My copy of LaFarge’s newly released and eponymous “Pokey LaFarge” (Third Man Records, 2013) just arrived in the post. This new record builds on the themes of what his previous records have done, delivering an oral tradition of storytelling, with tales of rural life and city life colliding, of hard times and bad luck, creating an identity that speaks to a kind of universal America, though very much Midwestern (St. Louis), and belonging to traditions that have influenced popular culture in America for decades. The new LP doesn’t call out the band’s name (The South City Three) as he’s done before, but the same musicians are present: Joey Glynn (upright bass & backing vocals), Ryan Koenig (harmonica, percussion, & backing vocals), and Adam Hoskins (guitars & backing vocals), along with Chloe Feoranzo (clarinet), Teddy Weber (cornet & lap steel), and Justin Branum (violin & cello). The sound in these 12 new songs is all LaFarge, with his distinctive, wry songwriting and singing style, a sound that’s both a time machine back to the early twentieth century, yet that remains contemporary with this sharp studio recording with lyrics that include sly jokes, wordplay, tall tales, and daring deeds (escaping any consequences, mostly).

Lest you think Pokey LaFarge’s music is some kind of sugar-coated American theme-park escapism to yesteryear, beware: This music isn’t without an earthy, bawdy connection to real people and real lives lived. Songs like “Won’tcha Please Don’t Do It,” with the opening line: “My girl’s rose on another man’s vine.” Or “Bowlegged Woman” with “She buys her bobby pins by the pound just to keep that big hair down.” And a spirited cover of the 1947 song “The Devil Ain’t Lazy,” written by Nashville songwriter Fred Rose and first performed by Bob Wills and his Texas Playboys (Fred Rose was a country music legend who famously wrote hit songs for Hank Williams).

I saw LaFarge and his current band play live at The Tractor Tavern in Seattle in May, a much closer encounter than I had at Jack White’s show at The Rose Quarter in Portland. The Tractor is an intimate bar space with a small stage and personal atmosphere. Patrons drink, talk, dance, and carouse. It was a packed house on a warm night. Seeing LaFarge  play in this setting reminded me of something the late great Levon Helm said about the “midnight ramble” in the film “The Last Waltz” (1978). There’s a direct connection between bar shows and traveling tent shows, modern minstrels singing about hard times and a 1930s sensibility that’s faint but still present. After the main show is over, after the finale, after the children go home to bed, the music changes pace, the songs get a little juicier, and the jokes get a little funnier. LaFarge is a skilled performer in that American tent-show tradition, and he wants his audiences engaged and dancing to his music. He frequently spoke to the audience, telling stories, and mentioning the sources for some of the songs. He worked the audience as he spoke about the smell of the bar, the bodies, and the booze (which the Tractor has plenty of), which make his music better.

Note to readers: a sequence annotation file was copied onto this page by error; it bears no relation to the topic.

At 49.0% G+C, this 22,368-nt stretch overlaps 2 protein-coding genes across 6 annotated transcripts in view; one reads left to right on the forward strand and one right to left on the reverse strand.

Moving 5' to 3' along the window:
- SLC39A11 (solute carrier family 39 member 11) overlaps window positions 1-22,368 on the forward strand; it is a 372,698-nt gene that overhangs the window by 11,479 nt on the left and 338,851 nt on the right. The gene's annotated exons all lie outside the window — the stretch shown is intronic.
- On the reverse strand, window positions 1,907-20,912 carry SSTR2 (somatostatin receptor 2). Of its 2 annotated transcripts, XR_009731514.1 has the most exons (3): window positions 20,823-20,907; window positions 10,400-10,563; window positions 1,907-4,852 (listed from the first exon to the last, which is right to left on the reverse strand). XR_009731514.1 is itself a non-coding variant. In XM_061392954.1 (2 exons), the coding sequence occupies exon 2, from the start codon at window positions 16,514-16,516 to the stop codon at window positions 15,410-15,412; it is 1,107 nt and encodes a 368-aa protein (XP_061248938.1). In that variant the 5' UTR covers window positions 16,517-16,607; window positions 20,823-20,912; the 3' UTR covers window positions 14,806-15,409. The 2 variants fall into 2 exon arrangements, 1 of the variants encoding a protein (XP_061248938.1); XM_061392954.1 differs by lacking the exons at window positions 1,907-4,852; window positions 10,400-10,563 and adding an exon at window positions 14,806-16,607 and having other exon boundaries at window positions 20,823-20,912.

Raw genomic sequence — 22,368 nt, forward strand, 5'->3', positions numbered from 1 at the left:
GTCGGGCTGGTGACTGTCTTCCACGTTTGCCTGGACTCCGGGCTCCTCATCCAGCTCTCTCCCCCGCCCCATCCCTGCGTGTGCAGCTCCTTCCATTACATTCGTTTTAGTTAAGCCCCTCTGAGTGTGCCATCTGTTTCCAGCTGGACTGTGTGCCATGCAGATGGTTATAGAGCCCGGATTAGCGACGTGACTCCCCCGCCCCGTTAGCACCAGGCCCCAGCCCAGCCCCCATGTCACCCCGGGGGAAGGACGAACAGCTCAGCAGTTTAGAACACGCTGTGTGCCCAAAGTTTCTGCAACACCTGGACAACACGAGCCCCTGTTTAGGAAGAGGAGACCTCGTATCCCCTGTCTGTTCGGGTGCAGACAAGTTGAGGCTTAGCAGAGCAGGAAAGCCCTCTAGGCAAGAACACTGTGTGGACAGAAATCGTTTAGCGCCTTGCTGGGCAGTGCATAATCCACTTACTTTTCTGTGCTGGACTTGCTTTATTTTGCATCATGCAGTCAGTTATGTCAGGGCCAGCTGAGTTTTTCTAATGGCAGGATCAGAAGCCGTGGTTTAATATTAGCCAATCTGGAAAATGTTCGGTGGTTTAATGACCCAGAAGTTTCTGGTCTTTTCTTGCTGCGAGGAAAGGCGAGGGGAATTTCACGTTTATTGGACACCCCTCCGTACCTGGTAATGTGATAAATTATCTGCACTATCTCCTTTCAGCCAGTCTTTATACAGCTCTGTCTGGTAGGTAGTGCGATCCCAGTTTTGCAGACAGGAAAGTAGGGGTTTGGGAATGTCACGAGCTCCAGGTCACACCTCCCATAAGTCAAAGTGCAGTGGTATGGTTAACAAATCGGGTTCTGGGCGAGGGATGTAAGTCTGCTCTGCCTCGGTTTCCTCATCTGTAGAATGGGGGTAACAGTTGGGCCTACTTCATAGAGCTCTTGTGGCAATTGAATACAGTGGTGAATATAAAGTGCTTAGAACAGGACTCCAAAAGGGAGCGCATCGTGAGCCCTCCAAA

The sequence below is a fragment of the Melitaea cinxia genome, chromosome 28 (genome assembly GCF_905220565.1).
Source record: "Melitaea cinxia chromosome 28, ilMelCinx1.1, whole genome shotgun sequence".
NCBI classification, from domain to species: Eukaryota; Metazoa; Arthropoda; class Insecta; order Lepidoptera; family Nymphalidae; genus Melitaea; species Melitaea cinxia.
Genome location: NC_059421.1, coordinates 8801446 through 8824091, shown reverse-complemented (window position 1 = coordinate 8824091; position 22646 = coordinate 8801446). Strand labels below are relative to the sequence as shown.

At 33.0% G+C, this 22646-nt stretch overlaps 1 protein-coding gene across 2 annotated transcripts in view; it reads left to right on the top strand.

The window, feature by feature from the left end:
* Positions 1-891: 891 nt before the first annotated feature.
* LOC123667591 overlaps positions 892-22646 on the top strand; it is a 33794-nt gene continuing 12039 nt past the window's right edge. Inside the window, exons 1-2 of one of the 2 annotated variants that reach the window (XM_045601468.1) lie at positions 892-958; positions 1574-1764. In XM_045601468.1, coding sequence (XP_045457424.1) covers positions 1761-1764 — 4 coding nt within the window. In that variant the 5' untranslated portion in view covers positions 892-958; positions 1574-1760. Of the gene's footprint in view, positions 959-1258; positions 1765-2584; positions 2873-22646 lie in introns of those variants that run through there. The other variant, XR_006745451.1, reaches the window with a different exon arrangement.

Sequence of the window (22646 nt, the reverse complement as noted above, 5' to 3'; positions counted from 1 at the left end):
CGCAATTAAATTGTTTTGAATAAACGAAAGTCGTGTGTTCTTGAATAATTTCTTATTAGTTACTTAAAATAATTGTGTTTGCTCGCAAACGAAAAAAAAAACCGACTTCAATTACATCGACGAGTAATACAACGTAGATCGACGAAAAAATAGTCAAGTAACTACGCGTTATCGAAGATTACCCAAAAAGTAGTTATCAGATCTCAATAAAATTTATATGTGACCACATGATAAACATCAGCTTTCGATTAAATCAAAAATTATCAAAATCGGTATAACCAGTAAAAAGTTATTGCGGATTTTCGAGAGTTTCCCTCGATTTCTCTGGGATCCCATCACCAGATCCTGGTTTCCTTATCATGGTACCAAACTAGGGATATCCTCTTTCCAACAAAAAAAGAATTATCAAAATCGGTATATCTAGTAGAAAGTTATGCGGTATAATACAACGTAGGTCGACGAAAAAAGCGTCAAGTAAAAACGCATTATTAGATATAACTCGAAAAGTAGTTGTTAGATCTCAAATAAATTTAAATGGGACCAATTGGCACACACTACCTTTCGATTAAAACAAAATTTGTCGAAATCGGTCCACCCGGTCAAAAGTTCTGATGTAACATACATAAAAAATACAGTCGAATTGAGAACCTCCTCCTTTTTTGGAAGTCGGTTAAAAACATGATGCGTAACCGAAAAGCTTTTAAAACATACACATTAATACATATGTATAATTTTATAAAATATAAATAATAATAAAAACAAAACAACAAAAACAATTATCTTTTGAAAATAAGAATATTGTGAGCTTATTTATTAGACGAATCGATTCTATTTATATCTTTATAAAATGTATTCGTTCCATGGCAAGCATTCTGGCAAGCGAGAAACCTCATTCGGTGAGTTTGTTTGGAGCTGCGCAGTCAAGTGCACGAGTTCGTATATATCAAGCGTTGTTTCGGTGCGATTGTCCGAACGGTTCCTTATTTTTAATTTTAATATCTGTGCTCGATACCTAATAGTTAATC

I took a lot of pictures that night, and maybe they reveal the real energy and stage presence of this musician better than just talking about it. Dressed in a sharp suit and tie, which remained in place throughout his entire set (even though the bar was very hot that night), LaFarge is pure showman and consummate band leader.

The songs played live are rendered with a studio accuracy. His band followed his every move. The only thing missing was his signature felt hat (he seems partial to the wool fedora). Having and playing his records (at any speed) is just plain fun, but seeing Pokey LaFarge live is a must if you’re into artists who are re-creating and preserving musical traditions. He’s a road dog, in motion and traveling widely the rest of this year.

So I return to the artifact or object. The clothing, the vocabulary, the vintage acoustic instruments, the overheated bar and stage show, the 33 1/3 and 78 R.P.M. records, washboards and harmonicas. This is an artist making music and making a point: No matter how modern we think we’ve become, we still have roots, we still come from a place and belong to a world of things made to reflect who we are or who we want to be. Part of the journey of life has to be about getting in touch with those things that shaped our families’ earlier experiences in America, making a living and belonging to the homes they made. Watching Pokey LaFarge do what he does is a reminder of how American music grew out of a physical relationship to life and work and place.

Music is a living thing, and the music of Pokey LaFarge is a kind of rebellion against those forces that want us to forget the past and embrace only the latest innovation. I just wish I’d taken one of my restored, 1930-era Corona portable typewriters to his show at the Tractor, pulled up a chair at a table in the back of the bar, and rattled off a review right there, on the spot, pecking away at the keys and sipping a cool drink while watching the dance floor and the moves and the bodies and the heat rising. In fact, next time Pokey LaFarge comes through town, I will. I might even wear a vintage jacket and a tie. But not a hat. Just too hot for a hat this time of year in this part of the country.